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John McCracken, Think Pink, 1967, polyester resin, fiberglass, plywood, 105 x 18 x 3 1/8".

John McCracken

Castello di Rivoli

John McCracken, Think Pink, 1967, polyester resin, fiberglass, plywood, 105 x 18 x 3 1/8".

The Manica Lunga, or “long sleeve,” of the Castello di Rivoli takes its name from its shape. It is a long, relatively narrow wing of the building—a corridor studded with windows. Although the exhibition space is usually difficult to handle, it might nonetheless be almost perfect for John McCracken’s sculptures. Brightly colored and almost sparklingly vivid, positioned in the space with great freedom, they make the Manica Lunga look as if it were inhabited by creatures from another dimension, similar to the cosmic realm of the aliens to which the artist alludes in his work and which he indicates are invisible but very close to us.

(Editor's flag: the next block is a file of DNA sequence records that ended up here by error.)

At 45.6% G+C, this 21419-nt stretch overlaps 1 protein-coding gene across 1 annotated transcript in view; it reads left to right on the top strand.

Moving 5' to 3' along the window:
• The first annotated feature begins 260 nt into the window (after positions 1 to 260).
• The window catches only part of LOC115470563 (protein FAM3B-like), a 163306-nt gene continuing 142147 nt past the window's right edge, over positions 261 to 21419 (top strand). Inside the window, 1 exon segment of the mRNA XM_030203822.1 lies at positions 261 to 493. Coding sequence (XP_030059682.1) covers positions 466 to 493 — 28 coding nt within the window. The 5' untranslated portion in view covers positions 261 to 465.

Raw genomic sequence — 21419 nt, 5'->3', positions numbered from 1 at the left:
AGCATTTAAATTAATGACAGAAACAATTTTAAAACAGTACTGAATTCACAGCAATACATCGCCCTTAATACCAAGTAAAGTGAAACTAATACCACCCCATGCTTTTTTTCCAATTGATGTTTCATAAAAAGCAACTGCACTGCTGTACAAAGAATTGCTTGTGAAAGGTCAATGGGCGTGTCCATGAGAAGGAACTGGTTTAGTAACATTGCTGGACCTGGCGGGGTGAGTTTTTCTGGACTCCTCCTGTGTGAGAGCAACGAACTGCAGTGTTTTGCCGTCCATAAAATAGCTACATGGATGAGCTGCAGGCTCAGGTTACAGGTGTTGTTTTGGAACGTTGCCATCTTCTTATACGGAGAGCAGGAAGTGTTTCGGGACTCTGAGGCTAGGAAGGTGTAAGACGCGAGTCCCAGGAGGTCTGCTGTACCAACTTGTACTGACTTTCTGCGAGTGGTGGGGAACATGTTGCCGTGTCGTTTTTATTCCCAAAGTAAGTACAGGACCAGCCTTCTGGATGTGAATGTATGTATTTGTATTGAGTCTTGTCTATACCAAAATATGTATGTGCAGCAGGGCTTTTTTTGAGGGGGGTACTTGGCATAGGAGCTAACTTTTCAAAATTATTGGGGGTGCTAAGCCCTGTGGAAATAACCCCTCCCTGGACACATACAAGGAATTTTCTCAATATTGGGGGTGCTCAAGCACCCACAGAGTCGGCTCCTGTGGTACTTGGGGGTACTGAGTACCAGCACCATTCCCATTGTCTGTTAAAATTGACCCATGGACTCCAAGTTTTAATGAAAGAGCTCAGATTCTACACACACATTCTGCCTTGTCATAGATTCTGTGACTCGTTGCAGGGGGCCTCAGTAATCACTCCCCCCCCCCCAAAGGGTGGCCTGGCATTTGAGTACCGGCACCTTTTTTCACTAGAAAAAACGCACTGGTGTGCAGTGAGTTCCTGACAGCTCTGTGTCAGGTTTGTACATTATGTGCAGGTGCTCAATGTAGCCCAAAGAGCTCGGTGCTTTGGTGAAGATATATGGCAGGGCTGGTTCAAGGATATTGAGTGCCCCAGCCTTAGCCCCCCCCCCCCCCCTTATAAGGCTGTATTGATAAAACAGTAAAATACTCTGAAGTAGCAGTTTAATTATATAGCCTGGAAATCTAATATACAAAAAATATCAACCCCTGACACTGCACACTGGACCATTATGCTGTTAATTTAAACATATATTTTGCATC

The exhibition, curated by Andrea Bellini, the museum’s codirector, has a retrospective structure by which it documents the entire creative activity of this American artist, who sadly passed away during its run. Beginning with paintings from the early

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